Bombshell: UN Official Claims World Instability Caused By Climate Change

The world could sink into chaos while sparking migration crises along with scarce food supply, political disorder, and war if an agreement on trans-national climate controls is not reached by the Cop26 summit in Glasgow, wared a top U.N. climate official on Sunday.

The depressing prediction came from Patricia Espinosa, executive secretary of the U.N. Framework Convention on Climate Change, before the convention opening on November 1.

Her warnings come as 30,000 people from 197 different countries prepare to fly to the meeting:

We’re really talking about preserving the stability of countries, preserving the institutions that we have built over so many years, preserving the best goals that our countries have put together.

The catastrophic scenario would indicate that we would have massive flows of displaced people.

If the attendees fail to heed the U.N. warnings, the Mexican politician and diplomat painted a darker picture. She said the impact would cascade, adding: “It would mean less food, so probably a crisis in food security. It would leave a lot more people vulnerable to terrible situations, terrorist groups, and violent groups. It would mean a lot of sources of instability.”

“It doesn’t only speak to the environmental side. It is also about the whole system we have built. We know what migration crises have provoked in the past if we were to see that in even higher numbers – not only international migration but also internal migration – [it would] provoke very serious problem,” Espinosa told the Observer newspaper in an interview.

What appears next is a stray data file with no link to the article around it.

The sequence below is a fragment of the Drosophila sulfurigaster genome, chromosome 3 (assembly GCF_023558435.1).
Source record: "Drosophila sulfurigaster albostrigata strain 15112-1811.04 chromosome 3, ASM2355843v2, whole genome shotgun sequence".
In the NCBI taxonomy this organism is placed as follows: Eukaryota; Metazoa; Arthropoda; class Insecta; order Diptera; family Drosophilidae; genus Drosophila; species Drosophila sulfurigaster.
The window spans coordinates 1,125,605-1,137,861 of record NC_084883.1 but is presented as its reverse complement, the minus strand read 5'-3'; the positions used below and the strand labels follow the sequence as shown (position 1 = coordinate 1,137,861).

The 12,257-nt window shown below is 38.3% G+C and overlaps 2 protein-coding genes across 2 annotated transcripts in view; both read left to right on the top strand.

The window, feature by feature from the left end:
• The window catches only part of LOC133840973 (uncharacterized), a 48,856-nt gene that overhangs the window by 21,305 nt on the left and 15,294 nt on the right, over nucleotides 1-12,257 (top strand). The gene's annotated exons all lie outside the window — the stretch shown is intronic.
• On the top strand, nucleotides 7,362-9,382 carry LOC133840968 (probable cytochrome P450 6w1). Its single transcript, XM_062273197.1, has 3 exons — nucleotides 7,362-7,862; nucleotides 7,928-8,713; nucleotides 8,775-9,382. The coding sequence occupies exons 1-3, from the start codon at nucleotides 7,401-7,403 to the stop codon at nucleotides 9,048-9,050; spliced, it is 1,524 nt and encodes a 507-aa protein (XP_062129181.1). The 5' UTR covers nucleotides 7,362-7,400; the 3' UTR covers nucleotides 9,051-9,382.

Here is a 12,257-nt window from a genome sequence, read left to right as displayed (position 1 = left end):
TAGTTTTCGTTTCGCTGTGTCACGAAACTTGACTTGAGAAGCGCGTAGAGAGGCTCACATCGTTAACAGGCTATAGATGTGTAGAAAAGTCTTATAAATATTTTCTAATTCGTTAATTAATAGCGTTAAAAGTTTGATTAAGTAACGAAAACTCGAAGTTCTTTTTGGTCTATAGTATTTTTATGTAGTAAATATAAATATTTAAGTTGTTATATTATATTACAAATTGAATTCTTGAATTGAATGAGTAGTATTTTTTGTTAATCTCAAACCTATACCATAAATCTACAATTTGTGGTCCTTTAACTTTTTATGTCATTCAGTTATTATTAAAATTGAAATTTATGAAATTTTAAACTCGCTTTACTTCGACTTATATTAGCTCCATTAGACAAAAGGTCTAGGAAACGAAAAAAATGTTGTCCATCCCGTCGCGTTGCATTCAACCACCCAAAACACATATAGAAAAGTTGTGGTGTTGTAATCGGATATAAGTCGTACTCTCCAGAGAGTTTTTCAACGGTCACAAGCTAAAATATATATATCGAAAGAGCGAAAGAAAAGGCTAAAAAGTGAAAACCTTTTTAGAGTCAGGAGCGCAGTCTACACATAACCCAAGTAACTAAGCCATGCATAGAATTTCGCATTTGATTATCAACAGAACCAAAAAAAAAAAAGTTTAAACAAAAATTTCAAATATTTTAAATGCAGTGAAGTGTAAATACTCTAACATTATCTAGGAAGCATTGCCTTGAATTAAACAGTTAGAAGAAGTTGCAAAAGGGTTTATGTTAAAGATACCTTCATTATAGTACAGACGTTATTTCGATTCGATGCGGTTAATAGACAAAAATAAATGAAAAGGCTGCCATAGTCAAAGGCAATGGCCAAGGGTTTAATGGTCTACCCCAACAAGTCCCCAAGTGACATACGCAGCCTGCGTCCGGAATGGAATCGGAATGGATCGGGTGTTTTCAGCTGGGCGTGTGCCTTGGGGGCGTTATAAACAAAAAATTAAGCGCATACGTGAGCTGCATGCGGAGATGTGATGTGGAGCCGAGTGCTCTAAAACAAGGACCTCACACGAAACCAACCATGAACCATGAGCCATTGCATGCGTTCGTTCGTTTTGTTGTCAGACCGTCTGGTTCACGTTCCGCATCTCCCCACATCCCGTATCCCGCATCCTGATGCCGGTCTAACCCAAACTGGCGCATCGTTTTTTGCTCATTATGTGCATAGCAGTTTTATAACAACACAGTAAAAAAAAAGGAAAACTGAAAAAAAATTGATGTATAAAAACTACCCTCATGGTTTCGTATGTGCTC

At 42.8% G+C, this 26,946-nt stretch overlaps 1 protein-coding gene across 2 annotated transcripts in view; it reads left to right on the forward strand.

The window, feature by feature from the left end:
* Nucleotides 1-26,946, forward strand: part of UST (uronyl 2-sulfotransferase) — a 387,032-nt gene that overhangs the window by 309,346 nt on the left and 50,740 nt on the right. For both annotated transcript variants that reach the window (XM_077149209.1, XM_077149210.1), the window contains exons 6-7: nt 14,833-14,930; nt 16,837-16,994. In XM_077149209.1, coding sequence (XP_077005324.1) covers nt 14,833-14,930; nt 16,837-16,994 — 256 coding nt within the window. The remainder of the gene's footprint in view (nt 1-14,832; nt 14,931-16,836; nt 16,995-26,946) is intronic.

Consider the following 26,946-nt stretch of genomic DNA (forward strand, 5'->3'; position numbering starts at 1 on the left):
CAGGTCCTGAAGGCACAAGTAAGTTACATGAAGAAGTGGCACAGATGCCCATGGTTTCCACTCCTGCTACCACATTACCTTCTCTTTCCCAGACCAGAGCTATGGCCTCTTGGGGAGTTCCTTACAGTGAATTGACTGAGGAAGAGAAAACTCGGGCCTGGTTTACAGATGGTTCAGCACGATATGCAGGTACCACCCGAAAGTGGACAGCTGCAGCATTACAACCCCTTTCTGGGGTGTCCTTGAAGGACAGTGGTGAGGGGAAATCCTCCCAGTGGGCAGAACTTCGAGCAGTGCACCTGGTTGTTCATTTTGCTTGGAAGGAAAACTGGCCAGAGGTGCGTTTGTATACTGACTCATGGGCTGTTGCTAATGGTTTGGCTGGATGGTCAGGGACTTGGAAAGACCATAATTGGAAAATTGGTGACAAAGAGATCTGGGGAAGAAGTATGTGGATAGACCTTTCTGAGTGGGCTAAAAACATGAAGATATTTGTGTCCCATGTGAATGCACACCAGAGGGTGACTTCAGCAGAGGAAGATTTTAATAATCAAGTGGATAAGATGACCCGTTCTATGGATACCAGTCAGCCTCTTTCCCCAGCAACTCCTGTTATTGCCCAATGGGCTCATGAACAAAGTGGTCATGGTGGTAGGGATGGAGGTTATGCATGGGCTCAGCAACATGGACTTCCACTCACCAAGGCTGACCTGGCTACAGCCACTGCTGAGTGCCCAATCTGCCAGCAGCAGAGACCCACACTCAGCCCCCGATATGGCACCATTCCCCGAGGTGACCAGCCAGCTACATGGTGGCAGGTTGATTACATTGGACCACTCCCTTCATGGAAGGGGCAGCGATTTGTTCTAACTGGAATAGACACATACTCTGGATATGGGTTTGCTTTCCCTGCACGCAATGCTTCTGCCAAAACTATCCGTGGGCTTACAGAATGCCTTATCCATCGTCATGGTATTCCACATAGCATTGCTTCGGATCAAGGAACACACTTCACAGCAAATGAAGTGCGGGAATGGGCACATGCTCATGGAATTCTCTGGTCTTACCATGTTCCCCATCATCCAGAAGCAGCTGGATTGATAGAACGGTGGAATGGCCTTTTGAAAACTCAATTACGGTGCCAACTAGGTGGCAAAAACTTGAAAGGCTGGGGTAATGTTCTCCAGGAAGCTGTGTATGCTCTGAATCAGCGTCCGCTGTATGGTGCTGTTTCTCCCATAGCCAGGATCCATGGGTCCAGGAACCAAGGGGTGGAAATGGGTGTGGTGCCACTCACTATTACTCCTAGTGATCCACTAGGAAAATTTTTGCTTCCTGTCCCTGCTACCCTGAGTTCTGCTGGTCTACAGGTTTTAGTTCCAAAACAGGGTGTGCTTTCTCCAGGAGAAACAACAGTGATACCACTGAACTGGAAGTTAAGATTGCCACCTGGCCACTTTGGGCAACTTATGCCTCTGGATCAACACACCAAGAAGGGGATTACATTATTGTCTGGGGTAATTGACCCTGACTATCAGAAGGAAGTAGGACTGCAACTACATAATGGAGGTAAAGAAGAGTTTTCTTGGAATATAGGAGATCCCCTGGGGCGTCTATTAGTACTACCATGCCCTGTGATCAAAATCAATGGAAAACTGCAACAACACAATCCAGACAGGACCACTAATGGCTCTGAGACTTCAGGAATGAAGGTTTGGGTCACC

The leaders of the G20 nations of the world’s largest developed and developing economies will fly to Rome for preliminary talks next weekend, then another flight this time to Glasgow, where they will join about 100 other government heads for the climate gathering.

President Biden and 13 of his cabinet members are flying to Scotland, including Transportation Secretary Pete Buttigieg, who has spoken more about the summit than the supply chain crisis that falls under his job scope.

It is unlikely that Xi Jinping, president of China, and Russia’s Vladimir Putin will attend.

Espinosa noted these absences but confidently predicted that would not prevent a successful outcome, adding: “Not all countries are going to be represented at the head of state level. I don’t have any information about President Xi’s presence, but I continue to engage with the Chinese delegation, and there is very important engagement by China in the process.”

Climate activist Greta Thunberg is guaranteed to lecture.

A long list of quarantine exemptions has been put in place to ensure all those flying in will not be required to isolate upon arrival.

“The U.K. and Scottish governments have put in place special arrangements for COP26 recognizing this is a unique event, that must be fully inclusive to achieve the climate outcomes urgently needed,” according to the revised rules.

Espinosa took on the U.N. climate role in 2016. She and Alok Sharma, the UK cabinet minister acting as president, share responsibility for the talks

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